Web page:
United Nations, World Bank Committed to Helping Africa Reach Its Goals, Secretary-General Tells Session of Development Conference

3 June 2013
SG/SM/15070-AFR/2638-DEV/2994

United Nations, World Bank Committed to Helping Africa Reach Its Goals, Secretary-General Tells Session of Development Conference

3 June 2013
Secretary-General
SG/SM/15070 AFR/2638 DEV/2994
Department of Public Information • News and Media Division • New York

United Nations, World Bank Committed to Helping Africa Reach Its Goals,

Secretary-General Tells Session of Development Conference

 

Following are UN Secretary-General Ban Ki-moon’s remarks as prepared for delivery to the Fifth Tokyo International Conference on African Development (TICAD V) session “Private Sector, Trade and Investment as Engines of Development”, in Yokohama, Japan, on 2 June:

Thank you very much, Dr. Jim Yong Kim, President of the World Bank, for chairing this important session on the private sector, trade and investment.

We meet at a time of great potential for Africa.  There has been impressive growth and significant progress in reaching the Millennium Development Goals.  Now we have to reach the many African women and men who still struggle with poverty, unemployment and instability.

We can address these challenges by doing more to tap the transformational power of the private sector, trade and investment.  Businesses, large and small, can help promote access to food, energy and essential services, and provide decent jobs.

The African continent as a whole is still marginalized in the global economy.  Exports from sub-Saharan Africa make up just 3 per cent of world trade.  Africa’s share in global foreign direct investment flows is just 3.5 per cent.  Most of the continent’s trade and investment are still focused on a limited number of commodities exported to a limited number of destinations.

Better integrating Africa into the global economy on more favourable terms can help diversify the continent’s economies and make them more resilient.  Responsible foreign investment holds more potential for Africa than any other source of development capital, including official development assistance.  When transnational companies invest in Africa responsibly, they open access to value chains, state-of-the-art technology, innovation, and support job creation.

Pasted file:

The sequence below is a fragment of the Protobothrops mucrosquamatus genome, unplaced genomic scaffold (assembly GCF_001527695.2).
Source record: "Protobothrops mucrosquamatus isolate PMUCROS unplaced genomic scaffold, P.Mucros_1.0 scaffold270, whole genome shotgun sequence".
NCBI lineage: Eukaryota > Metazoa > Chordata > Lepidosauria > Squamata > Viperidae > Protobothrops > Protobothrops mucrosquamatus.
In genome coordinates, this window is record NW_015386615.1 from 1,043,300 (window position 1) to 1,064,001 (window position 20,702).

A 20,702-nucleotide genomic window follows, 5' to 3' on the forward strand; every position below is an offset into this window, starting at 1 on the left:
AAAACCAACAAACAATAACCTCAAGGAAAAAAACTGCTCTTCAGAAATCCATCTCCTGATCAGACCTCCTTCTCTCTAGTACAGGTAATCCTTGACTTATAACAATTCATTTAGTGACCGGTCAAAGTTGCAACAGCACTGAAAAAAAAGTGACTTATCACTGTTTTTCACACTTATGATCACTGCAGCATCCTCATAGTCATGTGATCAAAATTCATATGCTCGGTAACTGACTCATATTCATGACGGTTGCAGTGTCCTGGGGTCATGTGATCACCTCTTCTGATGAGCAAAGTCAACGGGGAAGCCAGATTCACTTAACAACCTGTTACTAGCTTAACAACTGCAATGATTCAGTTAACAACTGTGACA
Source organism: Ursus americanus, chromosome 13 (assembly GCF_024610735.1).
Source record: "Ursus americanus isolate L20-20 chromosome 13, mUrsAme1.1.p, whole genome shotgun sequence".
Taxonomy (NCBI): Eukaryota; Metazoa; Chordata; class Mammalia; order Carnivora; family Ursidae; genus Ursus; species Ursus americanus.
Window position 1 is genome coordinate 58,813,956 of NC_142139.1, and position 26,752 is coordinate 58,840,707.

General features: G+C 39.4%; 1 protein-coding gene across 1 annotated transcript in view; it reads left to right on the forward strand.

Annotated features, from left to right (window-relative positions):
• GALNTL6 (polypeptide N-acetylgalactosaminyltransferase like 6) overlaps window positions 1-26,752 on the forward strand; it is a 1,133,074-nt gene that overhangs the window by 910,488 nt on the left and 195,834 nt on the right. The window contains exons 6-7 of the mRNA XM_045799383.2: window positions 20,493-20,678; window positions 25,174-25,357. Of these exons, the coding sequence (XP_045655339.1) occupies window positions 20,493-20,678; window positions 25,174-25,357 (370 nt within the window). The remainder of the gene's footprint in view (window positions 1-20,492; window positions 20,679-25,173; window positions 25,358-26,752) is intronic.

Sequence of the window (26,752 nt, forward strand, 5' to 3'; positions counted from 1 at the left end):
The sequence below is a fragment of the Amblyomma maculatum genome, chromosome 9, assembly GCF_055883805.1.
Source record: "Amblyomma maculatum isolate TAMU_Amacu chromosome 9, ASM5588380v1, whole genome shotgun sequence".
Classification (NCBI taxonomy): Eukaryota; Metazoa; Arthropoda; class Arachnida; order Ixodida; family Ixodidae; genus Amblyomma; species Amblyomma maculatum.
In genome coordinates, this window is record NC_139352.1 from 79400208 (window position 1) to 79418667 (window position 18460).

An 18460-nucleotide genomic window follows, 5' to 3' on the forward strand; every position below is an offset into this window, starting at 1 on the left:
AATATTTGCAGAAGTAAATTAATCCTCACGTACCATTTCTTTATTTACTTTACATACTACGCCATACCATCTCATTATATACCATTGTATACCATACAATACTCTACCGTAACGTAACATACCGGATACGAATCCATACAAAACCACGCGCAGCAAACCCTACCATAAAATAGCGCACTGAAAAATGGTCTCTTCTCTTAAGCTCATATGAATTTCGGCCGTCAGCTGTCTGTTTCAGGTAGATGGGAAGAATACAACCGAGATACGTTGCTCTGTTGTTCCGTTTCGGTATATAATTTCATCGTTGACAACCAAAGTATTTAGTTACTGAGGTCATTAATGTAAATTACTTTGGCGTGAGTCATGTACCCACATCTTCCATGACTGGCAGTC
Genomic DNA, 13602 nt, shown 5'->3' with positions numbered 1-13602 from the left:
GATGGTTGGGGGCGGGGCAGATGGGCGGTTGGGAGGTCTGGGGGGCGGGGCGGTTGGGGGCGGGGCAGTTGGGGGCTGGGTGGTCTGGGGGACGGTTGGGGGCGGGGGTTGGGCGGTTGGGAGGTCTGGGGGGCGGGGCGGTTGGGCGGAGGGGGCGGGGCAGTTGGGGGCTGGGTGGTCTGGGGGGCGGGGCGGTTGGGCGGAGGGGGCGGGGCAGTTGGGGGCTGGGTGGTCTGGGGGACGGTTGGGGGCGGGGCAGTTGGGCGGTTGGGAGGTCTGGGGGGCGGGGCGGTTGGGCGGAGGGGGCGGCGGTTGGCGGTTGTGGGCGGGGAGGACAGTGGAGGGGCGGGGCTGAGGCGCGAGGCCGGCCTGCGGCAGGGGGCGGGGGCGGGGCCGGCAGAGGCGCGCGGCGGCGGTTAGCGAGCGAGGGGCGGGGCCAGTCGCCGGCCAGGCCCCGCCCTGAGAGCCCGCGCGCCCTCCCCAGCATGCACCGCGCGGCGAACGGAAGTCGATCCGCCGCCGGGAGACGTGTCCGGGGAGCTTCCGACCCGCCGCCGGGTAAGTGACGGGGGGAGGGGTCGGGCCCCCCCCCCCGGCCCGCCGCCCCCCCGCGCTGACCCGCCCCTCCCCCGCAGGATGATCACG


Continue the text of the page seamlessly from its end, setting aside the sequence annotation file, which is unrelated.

To open the way for progress, African countries must adopt proactive policies, and their partners must help forge an enabling international environment.  All must work to end corruption.  Trade can also mobilize results.  It is important to complete the Doha Trade Round and ensure that African companies have access to major markets.  It is also critical to address non-tariff barriers.

Africa should pursue opportunities for trade beyond traditional markets.  Emerging economies are boosting African trade in primary goods.  Now is the time to expand these links and continue the move to value-added manufactured products.  Intra-African trade is lower than that of any other continent.  I applaud efforts by the African Union to boost trade among its members.

We also need to address the crippling lack of infrastructure.  Energy, transportation and communications systems are essential to functioning businesses.  Africa has enormous potential to develop its energy resources.  My Sustainable Energy for All initiative can help spur progress.  Investors and entrepreneurs in Africa and beyond can help realize Africa’s enormous potential for green growth.

We should also bring new agricultural technologies to Africa that can increase productivity while protecting the environment.  I urge companies to observe the Principles for Responsible Agricultural Investment, developed by the United Nations and the World Bank.

Investors can also support the growth of small-scale local businesses.

In all cases, investors should respect human rights and property rights.  More responsible and transparent investment is also needed in the extractive industries.  There is a long and grim history of African countries being denied fair compensation for their rich natural resources.  The Africa Progress Panel on opaque mining contracts recently found that this continues to be an issue.

The United Nations and the World Bank are committed to helping Africa reach its goals.  When I travelled last week to Africa with Dr. Kim — the first joint visit anywhere by a United Nations Secretary-General and the President of the World Bank — we brought the message that sustainable economic growth provides the foundation for peace and stability.

Let us work together to reach these goals.

Thank you.

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For information media • not an official record
For information media. Not an official record.